Adweek Creative 2000: From the editors




Remember when Mr. Whipple squeezed the Charmin? We do. We also remember wanting to shove more than Marge’s fingertips into the Palmolive dishwashing detergent. Wanting to tell the office workers ogling at Lucky to get a life. Wanting to bust through the TV screen and just shake Sharon and Tony from their romantic stupor.
But that was then.
Many of yesterday’s spokesmen, except of course for Mr. Whipple, are gone. Ironically, though we tried to forget them, sometimes we wish they’d return. It would be nice to see recognizable faces and lasting ideas, ones that stick around for more than a dot.com minute.
The creative landscape is constantly changing. Sometimes, we’re blessed with periods of great inspiration; other times, we suffer through pedestrian lulls. Currently, thanks to dot.com clients, the ad industry is experiencing seismic changes. “We are in the middle of [a creative revolution] now,” veteran commercial director Joe Pytka told creative editor Eleftheria Parpis. No, it won’t be nearly as grand as the ’60s revolution, but it will exceed anything we’ve seen in the past 20 years. Ads will become more emotional, Parpis reports in this special report on the future of creativity. Adweek critic Barbara Lippert even suggests anorexic models may become pass . “We are sick of perfect bodies boasting amazing pecs and shapely implants,” argues Lippert.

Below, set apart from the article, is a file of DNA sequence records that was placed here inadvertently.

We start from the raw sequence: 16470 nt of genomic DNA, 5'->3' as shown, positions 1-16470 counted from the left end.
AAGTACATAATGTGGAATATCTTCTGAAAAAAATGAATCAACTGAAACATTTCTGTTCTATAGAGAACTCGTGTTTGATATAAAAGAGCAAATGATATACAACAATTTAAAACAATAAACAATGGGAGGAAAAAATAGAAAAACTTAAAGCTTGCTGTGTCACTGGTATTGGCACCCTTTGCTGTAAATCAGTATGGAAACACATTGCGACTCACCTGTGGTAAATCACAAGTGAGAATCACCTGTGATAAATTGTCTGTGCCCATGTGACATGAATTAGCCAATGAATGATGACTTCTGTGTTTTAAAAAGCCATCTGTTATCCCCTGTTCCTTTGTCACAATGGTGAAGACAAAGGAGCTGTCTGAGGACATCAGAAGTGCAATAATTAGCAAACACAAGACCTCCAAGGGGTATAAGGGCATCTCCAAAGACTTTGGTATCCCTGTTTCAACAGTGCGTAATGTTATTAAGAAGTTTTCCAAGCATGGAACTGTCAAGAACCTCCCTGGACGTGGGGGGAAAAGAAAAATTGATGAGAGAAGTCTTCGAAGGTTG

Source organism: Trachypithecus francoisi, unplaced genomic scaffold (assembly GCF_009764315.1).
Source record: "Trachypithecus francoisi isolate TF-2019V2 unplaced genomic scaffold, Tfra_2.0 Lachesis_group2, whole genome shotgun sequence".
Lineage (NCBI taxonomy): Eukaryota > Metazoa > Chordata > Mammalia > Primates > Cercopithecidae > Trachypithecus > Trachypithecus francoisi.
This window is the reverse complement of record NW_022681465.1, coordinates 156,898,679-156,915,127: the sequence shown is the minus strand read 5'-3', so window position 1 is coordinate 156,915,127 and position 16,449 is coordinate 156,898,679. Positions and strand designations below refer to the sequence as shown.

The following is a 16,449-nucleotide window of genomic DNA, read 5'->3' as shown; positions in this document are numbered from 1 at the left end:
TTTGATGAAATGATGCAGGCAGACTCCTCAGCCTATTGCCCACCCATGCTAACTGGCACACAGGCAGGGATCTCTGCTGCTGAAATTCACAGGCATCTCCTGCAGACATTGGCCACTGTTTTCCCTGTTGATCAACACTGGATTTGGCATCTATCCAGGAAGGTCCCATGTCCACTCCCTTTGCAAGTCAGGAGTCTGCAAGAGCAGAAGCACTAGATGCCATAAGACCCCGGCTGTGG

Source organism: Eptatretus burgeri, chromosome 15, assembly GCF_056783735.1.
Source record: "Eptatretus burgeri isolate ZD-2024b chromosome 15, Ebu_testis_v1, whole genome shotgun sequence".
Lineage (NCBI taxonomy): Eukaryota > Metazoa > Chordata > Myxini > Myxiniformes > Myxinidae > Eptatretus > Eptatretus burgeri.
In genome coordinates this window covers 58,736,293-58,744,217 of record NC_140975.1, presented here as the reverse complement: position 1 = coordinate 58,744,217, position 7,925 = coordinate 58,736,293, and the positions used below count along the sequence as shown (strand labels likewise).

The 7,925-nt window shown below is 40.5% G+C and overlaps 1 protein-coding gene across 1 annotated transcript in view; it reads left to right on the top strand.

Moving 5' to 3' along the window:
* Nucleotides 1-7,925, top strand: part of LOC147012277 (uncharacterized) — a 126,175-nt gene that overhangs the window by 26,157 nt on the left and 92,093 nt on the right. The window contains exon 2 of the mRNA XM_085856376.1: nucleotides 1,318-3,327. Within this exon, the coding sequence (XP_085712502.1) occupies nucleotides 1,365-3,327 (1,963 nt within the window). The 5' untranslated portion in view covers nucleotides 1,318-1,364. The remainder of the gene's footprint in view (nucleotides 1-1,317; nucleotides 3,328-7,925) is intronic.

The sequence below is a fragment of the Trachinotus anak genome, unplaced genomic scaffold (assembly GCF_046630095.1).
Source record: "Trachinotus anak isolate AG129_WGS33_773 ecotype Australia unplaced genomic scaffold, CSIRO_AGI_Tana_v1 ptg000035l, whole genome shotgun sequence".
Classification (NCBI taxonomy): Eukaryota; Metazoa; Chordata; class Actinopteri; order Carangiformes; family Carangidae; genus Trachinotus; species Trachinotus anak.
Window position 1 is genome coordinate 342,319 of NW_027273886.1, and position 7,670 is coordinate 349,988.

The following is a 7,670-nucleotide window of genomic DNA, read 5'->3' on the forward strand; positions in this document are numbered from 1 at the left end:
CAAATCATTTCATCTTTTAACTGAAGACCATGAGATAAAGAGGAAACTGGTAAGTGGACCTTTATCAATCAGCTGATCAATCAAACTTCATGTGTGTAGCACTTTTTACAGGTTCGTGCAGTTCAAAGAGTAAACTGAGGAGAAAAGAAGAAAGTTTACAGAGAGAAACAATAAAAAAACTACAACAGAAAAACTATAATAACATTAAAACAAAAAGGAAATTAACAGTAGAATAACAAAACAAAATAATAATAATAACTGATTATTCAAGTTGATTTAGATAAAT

The death of sex in advertising? Yes, it could happen.
How will these ads be crafted? Using the new computer tools of the trade, of course. While touting technological advances, Ogilvy & Mather’s Rick Boyko warns that art directors of tomorrow need to maintain artistic integrity; they must remember how to put an idea down on paper.
We say agencies and clients must retain their ability to invent memorable, durable icons and campaigns.
As in the first installment of Adweek 2000, which focused on media and technology [Oct. 18], the centerpiece of this creative issue is the photo portfolio, shot by George Lange. It features the legends of the past and the leaders of tomorrow.
The final installment of Adweek 2000 will appear Jan. 10, and will focus on the future of the communications business.